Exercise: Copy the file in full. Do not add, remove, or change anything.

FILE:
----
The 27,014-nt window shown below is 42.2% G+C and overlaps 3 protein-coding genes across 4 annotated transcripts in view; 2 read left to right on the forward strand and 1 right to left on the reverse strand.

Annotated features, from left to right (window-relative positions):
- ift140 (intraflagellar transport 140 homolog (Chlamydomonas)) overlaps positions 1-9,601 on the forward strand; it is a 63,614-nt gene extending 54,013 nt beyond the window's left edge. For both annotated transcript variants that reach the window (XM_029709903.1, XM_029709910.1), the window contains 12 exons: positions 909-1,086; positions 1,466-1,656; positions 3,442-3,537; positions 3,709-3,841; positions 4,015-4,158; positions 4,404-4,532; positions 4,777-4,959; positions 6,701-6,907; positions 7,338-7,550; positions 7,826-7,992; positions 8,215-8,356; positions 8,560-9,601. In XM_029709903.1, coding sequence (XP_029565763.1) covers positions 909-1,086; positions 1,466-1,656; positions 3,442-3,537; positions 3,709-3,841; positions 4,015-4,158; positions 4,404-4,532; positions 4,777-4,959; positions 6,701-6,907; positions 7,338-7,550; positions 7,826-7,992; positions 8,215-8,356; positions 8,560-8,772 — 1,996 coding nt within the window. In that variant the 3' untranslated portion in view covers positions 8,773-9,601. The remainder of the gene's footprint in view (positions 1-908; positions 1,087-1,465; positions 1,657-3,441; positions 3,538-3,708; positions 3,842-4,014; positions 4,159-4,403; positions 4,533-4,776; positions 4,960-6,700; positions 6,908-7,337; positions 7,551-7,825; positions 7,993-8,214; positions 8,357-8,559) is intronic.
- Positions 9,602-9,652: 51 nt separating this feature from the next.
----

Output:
The 27,014-nt window shown below is 42.2% G+C and overlaps 3 protein-coding genes across 4 annotated transcripts in view; 2 read left to right on the forward strand and 1 right to left on the reverse strand.

Annotated features, from left to right (window-relative positions):
- ift140 (intraflagellar transport 140 homolog (Chlamydomonas)) overlaps positions 1-9,601 on the forward strand; it is a 63,614-nt gene extending 54,013 nt beyond the window's left edge. For both annotated transcript variants that reach the window (XM_029709903.1, XM_029709910.1), the window contains 12 exons: positions 909-1,086; positions 1,466-1,656; positions 3,442-3,537; positions 3,709-3,841; positions 4,015-4,158; positions 4,404-4,532; positions 4,777-4,959; positions 6,701-6,907; positions 7,338-7,550; positions 7,826-7,992; positions 8,215-8,356; positions 8,560-9,601. In XM_029709903.1, coding sequence (XP_029565763.1) covers positions 909-1,086; positions 1,466-1,656; positions 3,442-3,537; positions 3,709-3,841; positions 4,015-4,158; positions 4,404-4,532; positions 4,777-4,959; positions 6,701-6,907; positions 7,338-7,550; positions 7,826-7,992; positions 8,215-8,356; positions 8,560-8,772 — 1,996 coding nt within the window. In that variant the 3' untranslated portion in view covers positions 8,773-9,601. The remainder of the gene's footprint in view (positions 1-908; positions 1,087-1,465; positions 1,657-3,441; positions 3,538-3,708; positions 3,842-4,014; positions 4,159-4,403; positions 4,533-4,776; positions 4,960-6,700; positions 6,908-7,337; positions 7,551-7,825; positions 7,993-8,214; positions 8,357-8,559) is intronic.
- Positions 9,602-9,652: 51 nt separating this feature from the next.